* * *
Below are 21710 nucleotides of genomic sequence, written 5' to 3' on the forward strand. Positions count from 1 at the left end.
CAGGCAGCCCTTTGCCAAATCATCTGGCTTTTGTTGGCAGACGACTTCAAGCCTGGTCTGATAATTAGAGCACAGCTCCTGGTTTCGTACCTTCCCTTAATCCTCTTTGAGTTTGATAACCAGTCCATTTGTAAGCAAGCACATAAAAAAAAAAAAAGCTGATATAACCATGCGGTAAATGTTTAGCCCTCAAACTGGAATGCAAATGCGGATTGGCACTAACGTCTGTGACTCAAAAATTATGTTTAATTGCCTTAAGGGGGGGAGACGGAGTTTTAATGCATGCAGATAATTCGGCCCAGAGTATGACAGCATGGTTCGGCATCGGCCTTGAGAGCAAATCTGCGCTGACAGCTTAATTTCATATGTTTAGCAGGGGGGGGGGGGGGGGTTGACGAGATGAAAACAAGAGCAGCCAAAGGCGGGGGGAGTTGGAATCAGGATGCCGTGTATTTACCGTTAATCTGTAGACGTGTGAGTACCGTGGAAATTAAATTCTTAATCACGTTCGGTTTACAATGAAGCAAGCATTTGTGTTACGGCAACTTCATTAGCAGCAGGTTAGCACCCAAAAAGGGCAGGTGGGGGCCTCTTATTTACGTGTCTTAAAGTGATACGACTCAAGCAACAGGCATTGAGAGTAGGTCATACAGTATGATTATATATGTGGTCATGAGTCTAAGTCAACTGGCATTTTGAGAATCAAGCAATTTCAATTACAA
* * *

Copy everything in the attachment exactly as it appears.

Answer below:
Below are 21710 nucleotides of genomic sequence, written 5' to 3' on the forward strand. Positions count from 1 at the left end.
CAGGCAGCCCTTTGCCAAATCATCTGGCTTTTGTTGGCAGACGACTTCAAGCCTGGTCTGATAATTAGAGCACAGCTCCTGGTTTCGTACCTTCCCTTAATCCTCTTTGAGTTTGATAACCAGTCCATTTGTAAGCAAGCACATAAAAAAAAAAAAAGCTGATATAACCATGCGGTAAATGTTTAGCCCTCAAACTGGAATGCAAATGCGGATTGGCACTAACGTCTGTGACTCAAAAATTATGTTTAATTGCCTTAAGGGGGGGAGACGGAGTTTTAATGCATGCAGATAATTCGGCCCAGAGTATGACAGCATGGTTCGGCATCGGCCTTGAGAGCAAATCTGCGCTGACAGCTTAATTTCATATGTTTAGCAGGGGGGGGGGGGGGGGTTGACGAGATGAAAACAAGAGCAGCCAAAGGCGGGGGGAGTTGGAATCAGGATGCCGTGTATTTACCGTTAATCTGTAGACGTGTGAGTACCGTGGAAATTAAATTCTTAATCACGTTCGGTTTACAATGAAGCAAGCATTTGTGTTACGGCAACTTCATTAGCAGCAGGTTAGCACCCAAAAAGGGCAGGTGGGGGCCTCTTATTTACGTGTCTTAAAGTGATACGACTCAAGCAACAGGCATTGAGAGTAGGTCATACAGTATGATTATATATGTGGTCATGAGTCTAAGTCAACTGGCATTTTGAGAATCAAGCAATTTCAATTACAA